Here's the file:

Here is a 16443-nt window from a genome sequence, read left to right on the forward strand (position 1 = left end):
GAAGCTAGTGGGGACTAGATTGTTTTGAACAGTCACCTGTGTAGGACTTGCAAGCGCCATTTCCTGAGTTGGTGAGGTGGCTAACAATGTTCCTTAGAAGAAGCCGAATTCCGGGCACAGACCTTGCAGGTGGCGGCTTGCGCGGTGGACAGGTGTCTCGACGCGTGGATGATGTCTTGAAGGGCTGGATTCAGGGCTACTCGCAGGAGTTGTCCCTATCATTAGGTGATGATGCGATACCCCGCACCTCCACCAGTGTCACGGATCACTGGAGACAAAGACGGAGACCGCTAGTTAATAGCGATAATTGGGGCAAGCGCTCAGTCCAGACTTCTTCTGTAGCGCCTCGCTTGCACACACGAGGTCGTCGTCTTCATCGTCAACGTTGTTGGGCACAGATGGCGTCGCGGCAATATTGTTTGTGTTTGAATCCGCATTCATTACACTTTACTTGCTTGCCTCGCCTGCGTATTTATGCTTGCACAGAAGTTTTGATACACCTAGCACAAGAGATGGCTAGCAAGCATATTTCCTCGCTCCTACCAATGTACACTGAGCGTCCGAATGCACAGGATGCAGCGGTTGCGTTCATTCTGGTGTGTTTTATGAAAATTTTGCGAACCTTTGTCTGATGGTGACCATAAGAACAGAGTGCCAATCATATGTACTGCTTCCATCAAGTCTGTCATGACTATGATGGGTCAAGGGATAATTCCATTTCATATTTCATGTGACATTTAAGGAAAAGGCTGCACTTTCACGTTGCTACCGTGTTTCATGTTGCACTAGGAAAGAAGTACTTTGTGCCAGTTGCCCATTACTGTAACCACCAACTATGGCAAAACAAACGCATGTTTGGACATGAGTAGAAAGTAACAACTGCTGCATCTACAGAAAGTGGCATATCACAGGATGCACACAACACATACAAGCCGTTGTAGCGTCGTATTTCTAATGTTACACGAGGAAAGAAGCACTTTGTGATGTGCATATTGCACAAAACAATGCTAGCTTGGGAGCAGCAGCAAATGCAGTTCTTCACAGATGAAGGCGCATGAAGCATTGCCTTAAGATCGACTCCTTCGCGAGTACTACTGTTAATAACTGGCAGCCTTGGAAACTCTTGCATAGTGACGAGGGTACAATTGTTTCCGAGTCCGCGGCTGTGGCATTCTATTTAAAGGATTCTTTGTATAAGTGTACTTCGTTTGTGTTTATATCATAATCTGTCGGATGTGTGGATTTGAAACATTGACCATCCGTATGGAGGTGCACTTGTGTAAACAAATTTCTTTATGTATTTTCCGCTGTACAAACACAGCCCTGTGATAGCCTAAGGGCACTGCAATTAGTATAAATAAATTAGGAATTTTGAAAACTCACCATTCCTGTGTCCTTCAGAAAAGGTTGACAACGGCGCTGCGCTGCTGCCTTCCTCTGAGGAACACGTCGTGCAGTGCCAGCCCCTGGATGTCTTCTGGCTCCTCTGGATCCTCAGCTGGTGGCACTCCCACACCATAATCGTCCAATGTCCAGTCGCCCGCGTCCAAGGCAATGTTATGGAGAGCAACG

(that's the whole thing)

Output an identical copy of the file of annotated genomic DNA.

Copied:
Here is a 16443-nt window from a genome sequence, read left to right on the forward strand (position 1 = left end):
GAAGCTAGTGGGGACTAGATTGTTTTGAACAGTCACCTGTGTAGGACTTGCAAGCGCCATTTCCTGAGTTGGTGAGGTGGCTAACAATGTTCCTTAGAAGAAGCCGAATTCCGGGCACAGACCTTGCAGGTGGCGGCTTGCGCGGTGGACAGGTGTCTCGACGCGTGGATGATGTCTTGAAGGGCTGGATTCAGGGCTACTCGCAGGAGTTGTCCCTATCATTAGGTGATGATGCGATACCCCGCACCTCCACCAGTGTCACGGATCACTGGAGACAAAGACGGAGACCGCTAGTTAATAGCGATAATTGGGGCAAGCGCTCAGTCCAGACTTCTTCTGTAGCGCCTCGCTTGCACACACGAGGTCGTCGTCTTCATCGTCAACGTTGTTGGGCACAGATGGCGTCGCGGCAATATTGTTTGTGTTTGAATCCGCATTCATTACACTTTACTTGCTTGCCTCGCCTGCGTATTTATGCTTGCACAGAAGTTTTGATACACCTAGCACAAGAGATGGCTAGCAAGCATATTTCCTCGCTCCTACCAATGTACACTGAGCGTCCGAATGCACAGGATGCAGCGGTTGCGTTCATTCTGGTGTGTTTTATGAAAATTTTGCGAACCTTTGTCTGATGGTGACCATAAGAACAGAGTGCCAATCATATGTACTGCTTCCATCAAGTCTGTCATGACTATGATGGGTCAAGGGATAATTCCATTTCATATTTCATGTGACATTTAAGGAAAAGGCTGCACTTTCACGTTGCTACCGTGTTTCATGTTGCACTAGGAAAGAAGTACTTTGTGCCAGTTGCCCATTACTGTAACCACCAACTATGGCAAAACAAACGCATGTTTGGACATGAGTAGAAAGTAACAACTGCTGCATCTACAGAAAGTGGCATATCACAGGATGCACACAACACATACAAGCCGTTGTAGCGTCGTATTTCTAATGTTACACGAGGAAAGAAGCACTTTGTGATGTGCATATTGCACAAAACAATGCTAGCTTGGGAGCAGCAGCAAATGCAGTTCTTCACAGATGAAGGCGCATGAAGCATTGCCTTAAGATCGACTCCTTCGCGAGTACTACTGTTAATAACTGGCAGCCTTGGAAACTCTTGCATAGTGACGAGGGTACAATTGTTTCCGAGTCCGCGGCTGTGGCATTCTATTTAAAGGATTCTTTGTATAAGTGTACTTCGTTTGTGTTTATATCATAATCTGTCGGATGTGTGGATTTGAAACATTGACCATCCGTATGGAGGTGCACTTGTGTAAACAAATTTCTTTATGTATTTTCCGCTGTACAAACACAGCCCTGTGATAGCCTAAGGGCACTGCAATTAGTATAAATAAATTAGGAATTTTGAAAACTCACCATTCCTGTGTCCTTCAGAAAAGGTTGACAACGGCGCTGCGCTGCTGCCTTCCTCTGAGGAACACGTCGTGCAGTGCCAGCCCCTGGATGTCTTCTGGCTCCTCTGGATCCTCAGCTGGTGGCACTCCCACACCATAATCGTCCAATGTCCAGTCGCCCGCGTCCAAGGCAATGTTATGGAGAGCAACG